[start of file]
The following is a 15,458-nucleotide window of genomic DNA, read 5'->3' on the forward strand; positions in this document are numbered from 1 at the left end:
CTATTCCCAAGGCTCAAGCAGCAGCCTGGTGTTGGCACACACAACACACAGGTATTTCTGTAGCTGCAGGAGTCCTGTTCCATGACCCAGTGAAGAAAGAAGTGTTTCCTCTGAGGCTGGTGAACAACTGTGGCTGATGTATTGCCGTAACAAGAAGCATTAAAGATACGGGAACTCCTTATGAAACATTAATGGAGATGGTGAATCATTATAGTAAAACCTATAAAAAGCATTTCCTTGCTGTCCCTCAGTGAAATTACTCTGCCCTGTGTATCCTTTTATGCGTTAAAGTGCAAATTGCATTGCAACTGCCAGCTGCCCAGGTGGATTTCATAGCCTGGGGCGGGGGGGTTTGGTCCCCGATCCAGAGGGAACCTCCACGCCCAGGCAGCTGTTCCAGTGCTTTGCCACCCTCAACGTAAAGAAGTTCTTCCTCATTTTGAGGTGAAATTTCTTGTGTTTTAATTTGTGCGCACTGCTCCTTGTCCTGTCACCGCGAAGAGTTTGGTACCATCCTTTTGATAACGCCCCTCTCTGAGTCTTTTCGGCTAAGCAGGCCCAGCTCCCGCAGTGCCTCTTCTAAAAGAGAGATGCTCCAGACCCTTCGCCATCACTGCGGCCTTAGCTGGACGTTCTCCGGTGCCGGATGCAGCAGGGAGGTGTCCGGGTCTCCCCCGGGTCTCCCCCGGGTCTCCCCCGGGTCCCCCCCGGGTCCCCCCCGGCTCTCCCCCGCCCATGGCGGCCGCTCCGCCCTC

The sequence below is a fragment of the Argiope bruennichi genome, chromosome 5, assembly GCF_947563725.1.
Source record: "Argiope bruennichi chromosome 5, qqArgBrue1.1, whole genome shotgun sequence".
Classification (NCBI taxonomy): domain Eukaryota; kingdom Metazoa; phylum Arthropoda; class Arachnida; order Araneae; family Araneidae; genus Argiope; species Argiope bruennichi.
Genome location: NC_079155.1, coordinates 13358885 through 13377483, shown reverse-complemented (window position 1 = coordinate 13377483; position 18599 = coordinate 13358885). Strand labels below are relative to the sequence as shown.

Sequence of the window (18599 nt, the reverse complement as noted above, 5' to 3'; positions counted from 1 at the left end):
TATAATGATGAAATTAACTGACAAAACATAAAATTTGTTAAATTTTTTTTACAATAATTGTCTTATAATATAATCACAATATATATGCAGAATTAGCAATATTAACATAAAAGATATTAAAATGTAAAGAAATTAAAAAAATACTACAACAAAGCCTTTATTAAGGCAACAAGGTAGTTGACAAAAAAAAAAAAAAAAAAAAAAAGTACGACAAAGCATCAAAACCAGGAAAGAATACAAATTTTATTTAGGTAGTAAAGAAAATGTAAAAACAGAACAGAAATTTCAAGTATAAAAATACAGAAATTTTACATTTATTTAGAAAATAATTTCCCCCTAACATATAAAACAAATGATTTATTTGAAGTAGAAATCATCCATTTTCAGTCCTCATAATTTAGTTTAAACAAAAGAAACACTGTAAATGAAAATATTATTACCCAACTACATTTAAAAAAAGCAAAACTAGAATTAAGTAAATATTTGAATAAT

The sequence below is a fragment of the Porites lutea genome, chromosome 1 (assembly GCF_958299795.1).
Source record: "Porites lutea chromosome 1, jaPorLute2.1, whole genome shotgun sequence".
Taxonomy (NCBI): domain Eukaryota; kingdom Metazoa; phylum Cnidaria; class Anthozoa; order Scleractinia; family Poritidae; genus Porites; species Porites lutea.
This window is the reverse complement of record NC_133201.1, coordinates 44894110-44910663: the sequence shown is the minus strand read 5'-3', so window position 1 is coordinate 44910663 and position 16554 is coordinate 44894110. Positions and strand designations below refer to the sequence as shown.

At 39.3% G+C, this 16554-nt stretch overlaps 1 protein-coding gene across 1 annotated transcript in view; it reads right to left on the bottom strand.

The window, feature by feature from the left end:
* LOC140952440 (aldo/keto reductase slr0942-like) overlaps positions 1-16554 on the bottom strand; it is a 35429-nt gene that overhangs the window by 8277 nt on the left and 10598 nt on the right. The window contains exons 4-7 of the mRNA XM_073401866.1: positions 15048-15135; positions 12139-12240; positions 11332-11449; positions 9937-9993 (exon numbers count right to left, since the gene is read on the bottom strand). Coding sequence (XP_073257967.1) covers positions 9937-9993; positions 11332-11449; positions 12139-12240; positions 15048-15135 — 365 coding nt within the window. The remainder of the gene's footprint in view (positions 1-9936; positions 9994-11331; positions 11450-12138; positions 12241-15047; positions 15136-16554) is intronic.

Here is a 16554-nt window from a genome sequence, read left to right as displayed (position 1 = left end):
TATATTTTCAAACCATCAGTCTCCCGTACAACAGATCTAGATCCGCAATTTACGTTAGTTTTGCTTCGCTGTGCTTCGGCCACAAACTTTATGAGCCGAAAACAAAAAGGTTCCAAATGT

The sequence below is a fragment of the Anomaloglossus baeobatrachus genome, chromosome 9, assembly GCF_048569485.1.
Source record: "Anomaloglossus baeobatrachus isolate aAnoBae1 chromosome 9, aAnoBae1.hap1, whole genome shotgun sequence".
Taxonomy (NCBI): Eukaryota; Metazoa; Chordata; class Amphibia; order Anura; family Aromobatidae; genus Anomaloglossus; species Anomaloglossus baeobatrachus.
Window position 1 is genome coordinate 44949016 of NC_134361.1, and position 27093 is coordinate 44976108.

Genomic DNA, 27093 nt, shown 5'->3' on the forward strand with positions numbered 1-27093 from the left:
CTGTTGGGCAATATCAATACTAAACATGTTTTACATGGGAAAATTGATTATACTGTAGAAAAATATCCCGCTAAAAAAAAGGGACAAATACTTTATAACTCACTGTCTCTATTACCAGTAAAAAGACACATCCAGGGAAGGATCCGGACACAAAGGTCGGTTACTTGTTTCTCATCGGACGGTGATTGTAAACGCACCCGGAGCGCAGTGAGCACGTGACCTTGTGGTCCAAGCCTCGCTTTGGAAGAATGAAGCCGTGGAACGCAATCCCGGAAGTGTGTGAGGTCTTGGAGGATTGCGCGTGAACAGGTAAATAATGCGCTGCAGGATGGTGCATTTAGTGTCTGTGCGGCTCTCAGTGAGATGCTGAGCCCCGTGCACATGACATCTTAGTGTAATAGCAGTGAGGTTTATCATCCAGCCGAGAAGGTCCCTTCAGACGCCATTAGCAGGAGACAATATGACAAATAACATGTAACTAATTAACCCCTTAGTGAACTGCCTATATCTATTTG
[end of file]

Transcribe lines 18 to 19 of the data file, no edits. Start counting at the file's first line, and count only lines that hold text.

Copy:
The sequence below is a fragment of the Anomaloglossus baeobatrachus genome, chromosome 9, assembly GCF_048569485.1.
Source record: "Anomaloglossus baeobatrachus isolate aAnoBae1 chromosome 9, aAnoBae1.hap1, whole genome shotgun sequence".